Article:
Physics

Original Question:
Neutral metal sphere A, of mass 0.10kg, hangs from an insulating wire 2.0m long. An identical metal sphere B, with charge -q is brought into contact with sphere A. Sphere A goes 12 degrees away from Sphere B. Calculate the initial charge on Sphere B.

Note: when one object with charge Q is brought in contact with a neutral object 1/2 the charge is transferred to the neutral object.


I don't understand how to do this.
Ans: 3.9x10^-6C

Posted by drwls:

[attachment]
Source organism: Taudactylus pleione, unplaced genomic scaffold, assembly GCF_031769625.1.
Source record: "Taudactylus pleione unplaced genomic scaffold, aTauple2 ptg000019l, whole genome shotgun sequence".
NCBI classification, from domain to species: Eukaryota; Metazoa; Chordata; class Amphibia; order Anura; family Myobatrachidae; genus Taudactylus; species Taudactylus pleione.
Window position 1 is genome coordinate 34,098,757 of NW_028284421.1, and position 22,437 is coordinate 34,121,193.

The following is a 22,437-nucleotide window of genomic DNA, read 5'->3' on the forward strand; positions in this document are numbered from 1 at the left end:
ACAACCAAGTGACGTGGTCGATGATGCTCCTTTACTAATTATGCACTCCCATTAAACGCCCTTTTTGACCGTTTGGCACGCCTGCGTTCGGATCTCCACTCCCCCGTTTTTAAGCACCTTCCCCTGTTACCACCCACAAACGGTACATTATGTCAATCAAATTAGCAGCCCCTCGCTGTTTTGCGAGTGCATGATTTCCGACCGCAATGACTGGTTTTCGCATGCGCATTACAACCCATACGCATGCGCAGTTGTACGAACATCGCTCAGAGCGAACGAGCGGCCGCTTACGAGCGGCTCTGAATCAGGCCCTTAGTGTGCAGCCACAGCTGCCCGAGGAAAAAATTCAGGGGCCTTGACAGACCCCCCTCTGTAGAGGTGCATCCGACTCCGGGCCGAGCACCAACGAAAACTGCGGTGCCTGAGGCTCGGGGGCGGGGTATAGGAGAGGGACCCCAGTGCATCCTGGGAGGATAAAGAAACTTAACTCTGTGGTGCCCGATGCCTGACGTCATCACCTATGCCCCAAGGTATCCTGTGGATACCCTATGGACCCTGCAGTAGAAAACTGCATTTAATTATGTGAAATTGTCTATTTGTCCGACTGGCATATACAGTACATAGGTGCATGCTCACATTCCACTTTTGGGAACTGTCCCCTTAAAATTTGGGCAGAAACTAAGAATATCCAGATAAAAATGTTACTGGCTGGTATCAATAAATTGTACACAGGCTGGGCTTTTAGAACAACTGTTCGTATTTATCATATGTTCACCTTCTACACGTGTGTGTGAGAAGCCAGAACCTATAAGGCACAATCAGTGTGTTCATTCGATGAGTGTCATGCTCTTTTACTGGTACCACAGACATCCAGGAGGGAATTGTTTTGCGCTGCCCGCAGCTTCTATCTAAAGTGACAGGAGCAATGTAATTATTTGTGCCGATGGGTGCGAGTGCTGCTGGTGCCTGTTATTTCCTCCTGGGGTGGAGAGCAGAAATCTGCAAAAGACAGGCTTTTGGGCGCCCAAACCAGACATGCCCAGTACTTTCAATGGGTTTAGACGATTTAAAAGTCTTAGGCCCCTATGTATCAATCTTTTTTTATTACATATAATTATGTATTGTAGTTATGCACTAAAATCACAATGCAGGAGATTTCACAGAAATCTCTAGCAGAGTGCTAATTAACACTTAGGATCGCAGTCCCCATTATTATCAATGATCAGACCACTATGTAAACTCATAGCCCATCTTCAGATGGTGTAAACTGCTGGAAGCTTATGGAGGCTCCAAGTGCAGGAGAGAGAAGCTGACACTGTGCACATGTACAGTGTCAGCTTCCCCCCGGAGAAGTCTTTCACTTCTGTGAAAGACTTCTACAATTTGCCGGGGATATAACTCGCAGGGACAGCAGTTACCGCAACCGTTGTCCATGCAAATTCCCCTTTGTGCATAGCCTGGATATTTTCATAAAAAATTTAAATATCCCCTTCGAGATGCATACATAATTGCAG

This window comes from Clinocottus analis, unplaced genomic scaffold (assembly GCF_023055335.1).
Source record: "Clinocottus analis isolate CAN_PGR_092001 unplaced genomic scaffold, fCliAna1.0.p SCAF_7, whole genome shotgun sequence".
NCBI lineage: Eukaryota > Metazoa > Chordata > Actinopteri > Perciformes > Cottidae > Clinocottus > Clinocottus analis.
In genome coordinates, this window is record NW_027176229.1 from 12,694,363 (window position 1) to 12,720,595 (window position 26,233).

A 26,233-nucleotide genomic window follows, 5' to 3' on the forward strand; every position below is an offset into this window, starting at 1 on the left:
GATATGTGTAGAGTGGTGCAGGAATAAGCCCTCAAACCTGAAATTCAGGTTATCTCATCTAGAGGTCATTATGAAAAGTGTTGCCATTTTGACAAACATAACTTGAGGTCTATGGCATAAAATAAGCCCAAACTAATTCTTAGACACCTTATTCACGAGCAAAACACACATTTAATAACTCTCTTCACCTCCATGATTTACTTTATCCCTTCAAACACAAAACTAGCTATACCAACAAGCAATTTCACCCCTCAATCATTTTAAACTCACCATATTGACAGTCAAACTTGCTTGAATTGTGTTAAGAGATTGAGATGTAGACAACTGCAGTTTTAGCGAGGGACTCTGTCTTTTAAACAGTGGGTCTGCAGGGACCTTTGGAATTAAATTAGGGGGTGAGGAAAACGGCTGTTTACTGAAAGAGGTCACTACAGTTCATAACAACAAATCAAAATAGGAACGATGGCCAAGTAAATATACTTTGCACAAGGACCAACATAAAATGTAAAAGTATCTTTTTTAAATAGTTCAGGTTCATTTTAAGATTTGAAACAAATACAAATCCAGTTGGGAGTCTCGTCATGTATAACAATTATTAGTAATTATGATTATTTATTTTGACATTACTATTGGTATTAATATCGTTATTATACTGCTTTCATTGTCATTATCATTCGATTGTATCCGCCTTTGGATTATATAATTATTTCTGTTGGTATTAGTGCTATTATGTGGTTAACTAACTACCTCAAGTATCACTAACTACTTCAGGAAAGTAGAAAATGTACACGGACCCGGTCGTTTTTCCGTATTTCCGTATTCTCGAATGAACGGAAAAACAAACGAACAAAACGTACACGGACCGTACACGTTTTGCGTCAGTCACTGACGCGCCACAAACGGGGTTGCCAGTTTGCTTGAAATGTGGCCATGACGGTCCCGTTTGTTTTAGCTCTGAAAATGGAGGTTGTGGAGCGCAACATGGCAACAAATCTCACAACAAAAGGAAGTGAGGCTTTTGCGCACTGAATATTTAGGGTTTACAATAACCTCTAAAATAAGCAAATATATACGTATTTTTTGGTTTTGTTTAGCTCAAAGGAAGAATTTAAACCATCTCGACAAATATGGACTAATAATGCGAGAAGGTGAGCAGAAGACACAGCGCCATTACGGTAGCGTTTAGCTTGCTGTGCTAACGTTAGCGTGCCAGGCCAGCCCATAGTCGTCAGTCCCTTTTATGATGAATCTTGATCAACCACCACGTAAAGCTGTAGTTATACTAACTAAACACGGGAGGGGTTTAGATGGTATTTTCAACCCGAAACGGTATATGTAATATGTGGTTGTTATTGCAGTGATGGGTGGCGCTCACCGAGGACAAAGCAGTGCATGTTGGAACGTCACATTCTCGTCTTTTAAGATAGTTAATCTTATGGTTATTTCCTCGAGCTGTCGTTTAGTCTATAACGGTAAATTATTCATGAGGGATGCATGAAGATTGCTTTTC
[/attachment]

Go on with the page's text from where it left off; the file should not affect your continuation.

After the spheres touch, each one acquires a charge of -q/2, and the Coulomb repulsion force pushes them away from each other. If each one hangs inclined A = 12 degrees, and T is the tension in the wire,
T cos A = M g
T sin A = k (Q/2)^2/(2L sinA)^2

k is the Coulomb constant, 8.99 x 10^9 N�m^2/C^2
2L sin A is the separation of the spheres

T can be eliminated by dividind one equation by the other

tan A = k (Q/2)^2/(2L sinA)^2/(Mg)

M g tan A = k Q^2/(16 L sin A)^2

This should let you solve for Q


Question - I don't understand what Mg is supposed to be. Also how did you get 16? and on the right side? Is that supposed to be the tension?

I found the distance between A and B to be 0.4158. Can you please explain the rest? I'm not getting the right answer.

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